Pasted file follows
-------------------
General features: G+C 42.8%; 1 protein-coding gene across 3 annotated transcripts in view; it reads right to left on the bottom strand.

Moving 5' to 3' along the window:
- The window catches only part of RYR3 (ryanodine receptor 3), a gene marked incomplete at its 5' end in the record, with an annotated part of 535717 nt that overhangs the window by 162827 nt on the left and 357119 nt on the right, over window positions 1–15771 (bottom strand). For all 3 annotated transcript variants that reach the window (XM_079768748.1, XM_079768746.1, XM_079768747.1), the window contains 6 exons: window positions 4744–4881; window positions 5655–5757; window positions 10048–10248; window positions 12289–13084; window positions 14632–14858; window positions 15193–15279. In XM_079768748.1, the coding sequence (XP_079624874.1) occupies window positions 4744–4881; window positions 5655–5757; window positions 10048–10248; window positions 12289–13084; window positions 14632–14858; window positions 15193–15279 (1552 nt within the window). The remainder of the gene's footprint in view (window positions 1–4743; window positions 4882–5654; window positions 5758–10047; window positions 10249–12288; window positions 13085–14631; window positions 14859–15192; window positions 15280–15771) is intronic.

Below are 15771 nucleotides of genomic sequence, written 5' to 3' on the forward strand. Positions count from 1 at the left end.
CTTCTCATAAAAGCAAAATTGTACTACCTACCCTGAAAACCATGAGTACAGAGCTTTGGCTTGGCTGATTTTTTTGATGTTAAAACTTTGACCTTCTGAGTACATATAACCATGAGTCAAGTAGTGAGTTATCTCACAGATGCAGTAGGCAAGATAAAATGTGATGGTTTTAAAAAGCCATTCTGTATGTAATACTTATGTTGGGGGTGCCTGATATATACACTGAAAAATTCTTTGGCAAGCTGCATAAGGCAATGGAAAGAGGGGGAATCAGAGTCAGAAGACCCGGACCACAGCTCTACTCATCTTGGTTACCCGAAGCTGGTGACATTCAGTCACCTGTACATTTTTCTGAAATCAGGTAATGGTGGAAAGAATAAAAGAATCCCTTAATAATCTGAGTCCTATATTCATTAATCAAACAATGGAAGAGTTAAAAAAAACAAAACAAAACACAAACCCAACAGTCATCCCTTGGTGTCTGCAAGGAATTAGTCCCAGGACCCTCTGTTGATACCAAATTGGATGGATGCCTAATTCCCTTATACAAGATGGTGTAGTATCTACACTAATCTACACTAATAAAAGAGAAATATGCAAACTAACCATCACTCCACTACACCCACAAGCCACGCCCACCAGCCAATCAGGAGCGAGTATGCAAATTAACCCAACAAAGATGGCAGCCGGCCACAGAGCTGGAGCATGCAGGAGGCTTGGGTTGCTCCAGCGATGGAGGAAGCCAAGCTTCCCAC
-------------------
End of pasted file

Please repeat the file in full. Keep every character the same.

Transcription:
General features: G+C 42.8%; 1 protein-coding gene across 3 annotated transcripts in view; it reads right to left on the bottom strand.

Moving 5' to 3' along the window:
- The window catches only part of RYR3 (ryanodine receptor 3), a gene marked incomplete at its 5' end in the record, with an annotated part of 535717 nt that overhangs the window by 162827 nt on the left and 357119 nt on the right, over window positions 1–15771 (bottom strand). For all 3 annotated transcript variants that reach the window (XM_079768748.1, XM_079768746.1, XM_079768747.1), the window contains 6 exons: window positions 4744–4881; window positions 5655–5757; window positions 10048–10248; window positions 12289–13084; window positions 14632–14858; window positions 15193–15279. In XM_079768748.1, the coding sequence (XP_079624874.1) occupies window positions 4744–4881; window positions 5655–5757; window positions 10048–10248; window positions 12289–13084; window positions 14632–14858; window positions 15193–15279 (1552 nt within the window). The remainder of the gene's footprint in view (window positions 1–4743; window positions 4882–5654; window positions 5758–10047; window positions 10249–12288; window positions 13085–14631; window positions 14859–15192; window positions 15280–15771) is intronic.

Below are 15771 nucleotides of genomic sequence, written 5' to 3' on the forward strand. Positions count from 1 at the left end.
CTTCTCATAAAAGCAAAATTGTACTACCTACCCTGAAAACCATGAGTACAGAGCTTTGGCTTGGCTGATTTTTTTGATGTTAAAACTTTGACCTTCTGAGTACATATAACCATGAGTCAAGTAGTGAGTTATCTCACAGATGCAGTAGGCAAGATAAAATGTGATGGTTTTAAAAAGCCATTCTGTATGTAATACTTATGTTGGGGGTGCCTGATATATACACTGAAAAATTCTTTGGCAAGCTGCATAAGGCAATGGAAAGAGGGGGAATCAGAGTCAGAAGACCCGGACCACAGCTCTACTCATCTTGGTTACCCGAAGCTGGTGACATTCAGTCACCTGTACATTTTTCTGAAATCAGGTAATGGTGGAAAGAATAAAAGAATCCCTTAATAATCTGAGTCCTATATTCATTAATCAAACAATGGAAGAGTTAAAAAAAACAAAACAAAACACAAACCCAACAGTCATCCCTTGGTGTCTGCAAGGAATTAGTCCCAGGACCCTCTGTTGATACCAAATTGGATGGATGCCTAATTCCCTTATACAAGATGGTGTAGTATCTACACTAATCTACACTAATAAAAGAGAAATATGCAAACTAACCATCACTCCACTACACCCACAAGCCACGCCCACCAGCCAATCAGGAGCGAGTATGCAAATTAACCCAACAAAGATGGCAGCCGGCCACAGAGCTGGAGCATGCAGGAGGCTTGGGTTGCTCCAGCGATGGAGGAAGCCAAGCTTCCCAC